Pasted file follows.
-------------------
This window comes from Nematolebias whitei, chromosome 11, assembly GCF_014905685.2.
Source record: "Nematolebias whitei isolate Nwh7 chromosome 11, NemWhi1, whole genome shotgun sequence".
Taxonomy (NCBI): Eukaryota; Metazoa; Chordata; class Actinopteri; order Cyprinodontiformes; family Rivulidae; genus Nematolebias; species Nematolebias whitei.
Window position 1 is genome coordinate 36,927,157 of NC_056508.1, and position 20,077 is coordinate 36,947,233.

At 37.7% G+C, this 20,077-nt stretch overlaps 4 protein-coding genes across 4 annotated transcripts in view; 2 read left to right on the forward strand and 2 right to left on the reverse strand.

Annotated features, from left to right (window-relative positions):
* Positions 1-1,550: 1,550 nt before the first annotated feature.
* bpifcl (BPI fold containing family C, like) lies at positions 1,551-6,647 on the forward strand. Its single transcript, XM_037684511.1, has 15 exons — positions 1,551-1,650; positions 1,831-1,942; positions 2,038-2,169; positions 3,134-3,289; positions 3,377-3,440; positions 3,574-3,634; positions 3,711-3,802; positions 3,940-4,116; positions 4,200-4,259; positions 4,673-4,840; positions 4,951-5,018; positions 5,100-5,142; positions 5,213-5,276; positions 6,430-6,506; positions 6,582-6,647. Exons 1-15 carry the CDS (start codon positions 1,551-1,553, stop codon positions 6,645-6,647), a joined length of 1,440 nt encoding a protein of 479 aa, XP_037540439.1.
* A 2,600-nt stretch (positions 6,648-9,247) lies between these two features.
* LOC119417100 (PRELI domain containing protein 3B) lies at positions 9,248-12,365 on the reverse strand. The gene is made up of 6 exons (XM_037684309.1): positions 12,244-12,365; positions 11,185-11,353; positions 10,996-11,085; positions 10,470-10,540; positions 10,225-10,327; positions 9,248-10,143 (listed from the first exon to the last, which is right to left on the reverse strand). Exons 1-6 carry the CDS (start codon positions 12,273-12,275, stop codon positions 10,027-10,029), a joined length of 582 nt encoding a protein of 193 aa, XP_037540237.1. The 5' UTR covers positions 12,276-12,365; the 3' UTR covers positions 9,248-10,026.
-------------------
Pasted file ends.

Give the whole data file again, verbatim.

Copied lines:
This window comes from Nematolebias whitei, chromosome 11, assembly GCF_014905685.2.
Source record: "Nematolebias whitei isolate Nwh7 chromosome 11, NemWhi1, whole genome shotgun sequence".
Taxonomy (NCBI): Eukaryota; Metazoa; Chordata; class Actinopteri; order Cyprinodontiformes; family Rivulidae; genus Nematolebias; species Nematolebias whitei.
Window position 1 is genome coordinate 36,927,157 of NC_056508.1, and position 20,077 is coordinate 36,947,233.

At 37.7% G+C, this 20,077-nt stretch overlaps 4 protein-coding genes across 4 annotated transcripts in view; 2 read left to right on the forward strand and 2 right to left on the reverse strand.

Annotated features, from left to right (window-relative positions):
* Positions 1-1,550: 1,550 nt before the first annotated feature.
* bpifcl (BPI fold containing family C, like) lies at positions 1,551-6,647 on the forward strand. Its single transcript, XM_037684511.1, has 15 exons — positions 1,551-1,650; positions 1,831-1,942; positions 2,038-2,169; positions 3,134-3,289; positions 3,377-3,440; positions 3,574-3,634; positions 3,711-3,802; positions 3,940-4,116; positions 4,200-4,259; positions 4,673-4,840; positions 4,951-5,018; positions 5,100-5,142; positions 5,213-5,276; positions 6,430-6,506; positions 6,582-6,647. Exons 1-15 carry the CDS (start codon positions 1,551-1,553, stop codon positions 6,645-6,647), a joined length of 1,440 nt encoding a protein of 479 aa, XP_037540439.1.
* A 2,600-nt stretch (positions 6,648-9,247) lies between these two features.
* LOC119417100 (PRELI domain containing protein 3B) lies at positions 9,248-12,365 on the reverse strand. The gene is made up of 6 exons (XM_037684309.1): positions 12,244-12,365; positions 11,185-11,353; positions 10,996-11,085; positions 10,470-10,540; positions 10,225-10,327; positions 9,248-10,143 (listed from the first exon to the last, which is right to left on the reverse strand). Exons 1-6 carry the CDS (start codon positions 12,273-12,275, stop codon positions 10,027-10,029), a joined length of 582 nt encoding a protein of 193 aa, XP_037540237.1. The 5' UTR covers positions 12,276-12,365; the 3' UTR covers positions 9,248-10,026.